You Have To Walk Before You Can Run

Hello everyone!  Many times I hear people say I don’t do cardio because I can’t run.  If I try to run I get tired after 1/4 mile or 1/2 mile and have to stop so what’s the point?  When I hear these things I think how sad it is that people totally neglect their cardiorespiratory training just because they can’t run far.

There are actually many other ways to get cardio exercise without running.  One of the most easiest ways to do it is by simply walking. Walking has a ton of benefits and just about anybody can do it.  Most of us have been doing it since we were less than a year old so I’d say we’re pretty good at it :).  I’d like to go over some points related to walking and its benefits below.

Preparation

1– Winter time – If you’re walking in the winter time make sure you wear enough layers to stay warm.  Your layers of clothing should be loose to allow your body some ventilation.

2– Summer Time – If it’s summer time wear sunscreen to protect yourself from the sun’s ultraviolet rays.

3– Hydration – Bring along a bottle of water regardless of whether it’s cold or hot outside.  You can become dehydrated in the winter time just as easily as the summer time.

4– Shoes – Shoes are very important so make sure they fit properly.  Your shoes should have good arch support and a slightly elevated heel.

5– Inclement Weather – If it’s inclement weather such as rain or snow make sure you have a contingency plan to walk indoors.  A few laps around your local mall or a treadmill at home if you have one are good options.

Reasons to Walk

1– Cardiovascular System – Brisk walking can make your heart and circulatory system stronger.  It also helps lower blood pressure and LDL cholesterol levels.  The National Council on Strength & Fitness did an excellent blog on how walking helps prevent diseases.  If you’d like to read the article you can see it here.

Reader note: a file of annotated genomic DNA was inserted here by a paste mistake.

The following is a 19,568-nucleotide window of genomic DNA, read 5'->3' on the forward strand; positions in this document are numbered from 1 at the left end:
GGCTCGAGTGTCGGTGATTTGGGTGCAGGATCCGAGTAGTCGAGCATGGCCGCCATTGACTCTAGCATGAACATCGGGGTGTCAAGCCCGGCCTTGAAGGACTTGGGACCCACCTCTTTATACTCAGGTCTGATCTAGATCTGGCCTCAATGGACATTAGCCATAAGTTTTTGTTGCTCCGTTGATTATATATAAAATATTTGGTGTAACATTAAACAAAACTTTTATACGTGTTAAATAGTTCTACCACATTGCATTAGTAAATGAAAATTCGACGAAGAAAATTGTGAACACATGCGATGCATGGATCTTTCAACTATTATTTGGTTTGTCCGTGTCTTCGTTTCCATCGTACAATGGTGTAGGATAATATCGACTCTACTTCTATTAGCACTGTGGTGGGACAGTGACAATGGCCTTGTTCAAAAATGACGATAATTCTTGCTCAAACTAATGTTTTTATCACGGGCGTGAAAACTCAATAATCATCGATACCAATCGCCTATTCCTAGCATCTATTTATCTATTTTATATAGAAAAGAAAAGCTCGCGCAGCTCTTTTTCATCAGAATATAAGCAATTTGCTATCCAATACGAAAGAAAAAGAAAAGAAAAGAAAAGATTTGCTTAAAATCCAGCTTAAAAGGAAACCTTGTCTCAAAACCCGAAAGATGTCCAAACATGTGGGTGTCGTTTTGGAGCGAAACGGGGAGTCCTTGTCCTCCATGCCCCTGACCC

2– Joints – Walking is less of an impact to your joints and ligaments.  It also strengthens the muscles and bones in your legs, helps improve balance, and also coordination.

3– Stress – Walking releases endorphins in your brain which help reduce stress and make you feel better.

4– Simplicity – As I mentioned earlier walking is one of the simplest activities you can do to exercise.  It’s great for new people just starting a walking or workout routine and it’s pretty hard to find any exercise that’s easier.

5– Inexpensive –  All you really need for walking is a good pair of shoes, comfortable clothing, and a bottle of water.  You don’t have to worry about any expensive equipment.

6– Investment – Walking is an easy investment you can make in yourself.  It will also pay huge dividends to your health down the road.

You Have To Walk Before You Can Run

Targets

1– Duration – Ideally, you want to work yourself up to at least 30 minutes of brisk walking 5 times a week.  If you’re just starting a walking or fitness schedule and you can only go 5 or 10 minutes in the beginning that’s fine. You know your body and you don’t want to overdo it.

Once you get strong enough, you can increase the minutes per outing and do it less often. However, your goal should still be to do it 150 minutes per week.

2– Warm-up – Once you’re able to do at least 30 minutes at a time, the first 5-10 minutes of your walk should be a little slower.  This time can be used for a warm-up before you begin the brisk walking.  Conversely, when you get toward the end of your walk you can use the last 5 minutes as a cool-down and walk slightly slower.

3– Target Heart Rate – Once you’ve built yourself up to where you can do 20 minutes or more of brisk walking, you should try to hit 60%-70% of your Max Heart Rate for at least 15 minutes.  This gives you your Target Heart Rate.

To determine your Max Heart Rate you subtract your age from 220. For example, if your 40 years old, 60%-70% of your Max Heart Rate 180 would fall between 108-126 beats per minute which would be your Target Heart Rate.

4– Speed –  You should aim to walk at a speed of about 3-4 mph.  One way to gauge if you’re hitting that is with a song test.  If you’re able to sing a song without too much difficulty then you should pick up your pace.

Enhance the Experience